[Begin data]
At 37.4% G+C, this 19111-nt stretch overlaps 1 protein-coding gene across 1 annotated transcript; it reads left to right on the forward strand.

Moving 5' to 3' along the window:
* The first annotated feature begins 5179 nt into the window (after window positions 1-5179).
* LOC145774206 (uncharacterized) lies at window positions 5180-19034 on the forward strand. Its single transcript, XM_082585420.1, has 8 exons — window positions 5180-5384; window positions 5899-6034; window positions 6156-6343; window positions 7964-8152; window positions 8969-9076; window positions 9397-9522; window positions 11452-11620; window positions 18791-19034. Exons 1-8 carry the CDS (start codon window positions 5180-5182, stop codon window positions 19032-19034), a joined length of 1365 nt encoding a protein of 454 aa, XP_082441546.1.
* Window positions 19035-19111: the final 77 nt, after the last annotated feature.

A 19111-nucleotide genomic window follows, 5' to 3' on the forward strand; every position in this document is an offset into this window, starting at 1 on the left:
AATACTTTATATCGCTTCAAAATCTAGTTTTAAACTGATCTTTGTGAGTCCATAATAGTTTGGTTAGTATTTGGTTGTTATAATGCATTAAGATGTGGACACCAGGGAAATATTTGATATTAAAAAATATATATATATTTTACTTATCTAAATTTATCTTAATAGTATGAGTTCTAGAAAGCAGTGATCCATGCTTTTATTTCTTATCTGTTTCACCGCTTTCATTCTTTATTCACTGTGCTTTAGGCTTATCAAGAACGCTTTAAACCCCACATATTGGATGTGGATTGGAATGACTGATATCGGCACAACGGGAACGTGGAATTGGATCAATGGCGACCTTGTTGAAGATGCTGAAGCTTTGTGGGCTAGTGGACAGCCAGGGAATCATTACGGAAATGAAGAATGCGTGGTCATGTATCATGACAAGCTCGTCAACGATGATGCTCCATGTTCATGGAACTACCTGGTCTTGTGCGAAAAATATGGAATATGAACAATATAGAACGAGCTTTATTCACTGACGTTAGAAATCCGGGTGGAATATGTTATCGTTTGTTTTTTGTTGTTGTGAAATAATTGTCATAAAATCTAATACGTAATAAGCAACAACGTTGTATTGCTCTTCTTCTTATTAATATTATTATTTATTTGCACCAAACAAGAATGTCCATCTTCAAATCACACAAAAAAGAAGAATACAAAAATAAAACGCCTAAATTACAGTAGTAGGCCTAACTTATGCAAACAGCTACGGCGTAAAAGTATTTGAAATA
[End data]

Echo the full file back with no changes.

At 37.4% G+C, this 19111-nt stretch overlaps 1 protein-coding gene across 1 annotated transcript; it reads left to right on the forward strand.

Moving 5' to 3' along the window:
* The first annotated feature begins 5179 nt into the window (after window positions 1-5179).
* LOC145774206 (uncharacterized) lies at window positions 5180-19034 on the forward strand. Its single transcript, XM_082585420.1, has 8 exons — window positions 5180-5384; window positions 5899-6034; window positions 6156-6343; window positions 7964-8152; window positions 8969-9076; window positions 9397-9522; window positions 11452-11620; window positions 18791-19034. Exons 1-8 carry the CDS (start codon window positions 5180-5182, stop codon window positions 19032-19034), a joined length of 1365 nt encoding a protein of 454 aa, XP_082441546.1.
* Window positions 19035-19111: the final 77 nt, after the last annotated feature.

A 19111-nucleotide genomic window follows, 5' to 3' on the forward strand; every position in this document is an offset into this window, starting at 1 on the left:
AATACTTTATATCGCTTCAAAATCTAGTTTTAAACTGATCTTTGTGAGTCCATAATAGTTTGGTTAGTATTTGGTTGTTATAATGCATTAAGATGTGGACACCAGGGAAATATTTGATATTAAAAAATATATATATATTTTACTTATCTAAATTTATCTTAATAGTATGAGTTCTAGAAAGCAGTGATCCATGCTTTTATTTCTTATCTGTTTCACCGCTTTCATTCTTTATTCACTGTGCTTTAGGCTTATCAAGAACGCTTTAAACCCCACATATTGGATGTGGATTGGAATGACTGATATCGGCACAACGGGAACGTGGAATTGGATCAATGGCGACCTTGTTGAAGATGCTGAAGCTTTGTGGGCTAGTGGACAGCCAGGGAATCATTACGGAAATGAAGAATGCGTGGTCATGTATCATGACAAGCTCGTCAACGATGATGCTCCATGTTCATGGAACTACCTGGTCTTGTGCGAAAAATATGGAATATGAACAATATAGAACGAGCTTTATTCACTGACGTTAGAAATCCGGGTGGAATATGTTATCGTTTGTTTTTTGTTGTTGTGAAATAATTGTCATAAAATCTAATACGTAATAAGCAACAACGTTGTATTGCTCTTCTTCTTATTAATATTATTATTTATTTGCACCAAACAAGAATGTCCATCTTCAAATCACACAAAAAAGAAGAATACAAAAATAAAACGCCTAAATTACAGTAGTAGGCCTAACTTATGCAAACAGCTACGGCGTAAAAGTATTTGAAATA